How To Cry On Cue
How To Cry On Cue
Crying on stage, crying at films, crying at funerals. All can be tricky if you aren't genuinely sad and emotional. Fake crying though could be your answer. Tears can be produced with lots of techniques, from onions, to Stanislavkian theory. Learn how to cry on cue, and you could be earning plenty of brownie points for your display of emotion.
Step 1: Conditioning
Consider the things that make you sad, such as music, and use them to your advantage.
Pick a song that makes you feel sad, and listen to it a few times, getting into it's mood and really thinking about the lyrics and such to induce an emotional state. Now when you want to cry, think about the song, and try to tap into that emotional state. With some luck, you might just produce some tears.
Step 2: Stanislavski's emotion-memory technique
You could also use Stanislavski's emotion-memory technique, where you relive sad events in your own life to stir up emotions. This is one of the most important skills professional actors learn, as it helps you to role play realistically. Focus the mind on a sad or tragic event in your life, such as a death, embracing the sadness that comes with such thoughts, and lose yourself to the memory.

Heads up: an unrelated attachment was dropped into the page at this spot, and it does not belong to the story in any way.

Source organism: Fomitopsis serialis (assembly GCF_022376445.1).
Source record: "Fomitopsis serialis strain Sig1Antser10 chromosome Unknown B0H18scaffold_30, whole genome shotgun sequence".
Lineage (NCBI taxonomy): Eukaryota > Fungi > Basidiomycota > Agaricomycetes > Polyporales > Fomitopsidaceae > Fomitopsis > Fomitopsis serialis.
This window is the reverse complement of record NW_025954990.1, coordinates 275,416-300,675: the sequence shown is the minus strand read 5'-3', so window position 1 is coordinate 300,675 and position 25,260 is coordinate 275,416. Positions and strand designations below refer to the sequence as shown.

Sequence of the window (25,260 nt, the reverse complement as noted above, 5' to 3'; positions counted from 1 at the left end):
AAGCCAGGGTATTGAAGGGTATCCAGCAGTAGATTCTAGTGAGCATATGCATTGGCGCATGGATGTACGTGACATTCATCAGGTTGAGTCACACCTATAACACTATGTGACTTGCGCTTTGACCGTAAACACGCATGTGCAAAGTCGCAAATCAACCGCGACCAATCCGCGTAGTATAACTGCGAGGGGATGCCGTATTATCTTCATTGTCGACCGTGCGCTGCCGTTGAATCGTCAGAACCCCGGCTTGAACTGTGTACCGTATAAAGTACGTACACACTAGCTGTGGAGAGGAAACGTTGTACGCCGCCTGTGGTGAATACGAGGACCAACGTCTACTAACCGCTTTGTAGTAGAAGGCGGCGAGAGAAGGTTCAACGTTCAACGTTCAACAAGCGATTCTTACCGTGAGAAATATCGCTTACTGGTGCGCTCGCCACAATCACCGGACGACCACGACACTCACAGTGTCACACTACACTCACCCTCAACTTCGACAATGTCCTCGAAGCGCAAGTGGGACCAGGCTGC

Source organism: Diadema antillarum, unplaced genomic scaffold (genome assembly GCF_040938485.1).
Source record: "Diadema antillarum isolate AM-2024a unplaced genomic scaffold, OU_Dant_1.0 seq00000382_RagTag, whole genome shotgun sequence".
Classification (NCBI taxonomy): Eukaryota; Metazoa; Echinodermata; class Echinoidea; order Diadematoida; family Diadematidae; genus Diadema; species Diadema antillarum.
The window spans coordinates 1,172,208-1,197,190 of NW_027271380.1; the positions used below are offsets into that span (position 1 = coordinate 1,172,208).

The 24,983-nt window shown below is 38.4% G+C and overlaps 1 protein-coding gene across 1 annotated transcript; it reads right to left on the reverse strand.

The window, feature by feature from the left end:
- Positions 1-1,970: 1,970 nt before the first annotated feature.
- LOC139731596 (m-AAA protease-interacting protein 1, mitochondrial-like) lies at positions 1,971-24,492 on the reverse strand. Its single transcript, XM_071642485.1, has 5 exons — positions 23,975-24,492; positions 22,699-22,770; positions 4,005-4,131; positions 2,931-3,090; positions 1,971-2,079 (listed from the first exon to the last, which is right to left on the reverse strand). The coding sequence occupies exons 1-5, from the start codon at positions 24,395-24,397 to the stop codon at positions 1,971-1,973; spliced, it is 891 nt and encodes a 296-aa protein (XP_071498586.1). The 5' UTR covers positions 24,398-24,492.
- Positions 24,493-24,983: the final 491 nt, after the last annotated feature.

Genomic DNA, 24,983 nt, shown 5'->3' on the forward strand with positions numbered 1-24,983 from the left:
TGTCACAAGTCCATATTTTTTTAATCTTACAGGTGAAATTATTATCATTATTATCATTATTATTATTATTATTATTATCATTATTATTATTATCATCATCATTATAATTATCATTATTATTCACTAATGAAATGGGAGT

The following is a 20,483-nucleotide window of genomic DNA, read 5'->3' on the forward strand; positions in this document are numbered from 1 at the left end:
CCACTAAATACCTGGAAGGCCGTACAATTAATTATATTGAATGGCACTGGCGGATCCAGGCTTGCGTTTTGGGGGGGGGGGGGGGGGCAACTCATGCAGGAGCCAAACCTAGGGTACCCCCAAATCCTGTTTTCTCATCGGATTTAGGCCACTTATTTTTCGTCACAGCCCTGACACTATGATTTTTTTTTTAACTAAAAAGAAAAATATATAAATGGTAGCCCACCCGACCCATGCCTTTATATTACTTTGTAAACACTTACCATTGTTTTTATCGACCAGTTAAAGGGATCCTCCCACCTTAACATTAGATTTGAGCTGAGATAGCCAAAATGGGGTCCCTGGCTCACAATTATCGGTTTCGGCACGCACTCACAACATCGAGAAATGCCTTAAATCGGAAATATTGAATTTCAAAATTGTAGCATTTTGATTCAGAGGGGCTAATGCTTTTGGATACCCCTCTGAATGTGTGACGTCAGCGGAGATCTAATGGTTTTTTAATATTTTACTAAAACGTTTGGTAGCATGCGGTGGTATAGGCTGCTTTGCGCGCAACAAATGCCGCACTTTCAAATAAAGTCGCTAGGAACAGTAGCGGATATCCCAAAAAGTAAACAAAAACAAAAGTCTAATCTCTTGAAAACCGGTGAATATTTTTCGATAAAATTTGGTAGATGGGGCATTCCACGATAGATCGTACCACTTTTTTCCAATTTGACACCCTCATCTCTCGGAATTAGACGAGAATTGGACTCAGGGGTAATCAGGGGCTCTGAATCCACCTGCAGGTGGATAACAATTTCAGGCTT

Step 3: Physical Techniques
If you find producing the right emotions difficult, then simply try some physical techniques to make your eyes water. Force yourself not to blink for as long as possible, finding something to focus on to make it easier.
You could also try yawning over and over, which is also known to make the eyes water, as is blinking extremely fast for a prolonged period.
Step 4: Props
The technique that is most guaranteed to produce tears is the use of a few props. Pulling out a few sensitive hairs with some tweezers certainly has the ability to make the eyes water. Even better though is the classic technique of cutting onions, or rubbing a small amount of Nasal Vapour Rub under the eyes. Combine this with holding your eyes open for a long time, and you can really get the tears streaming.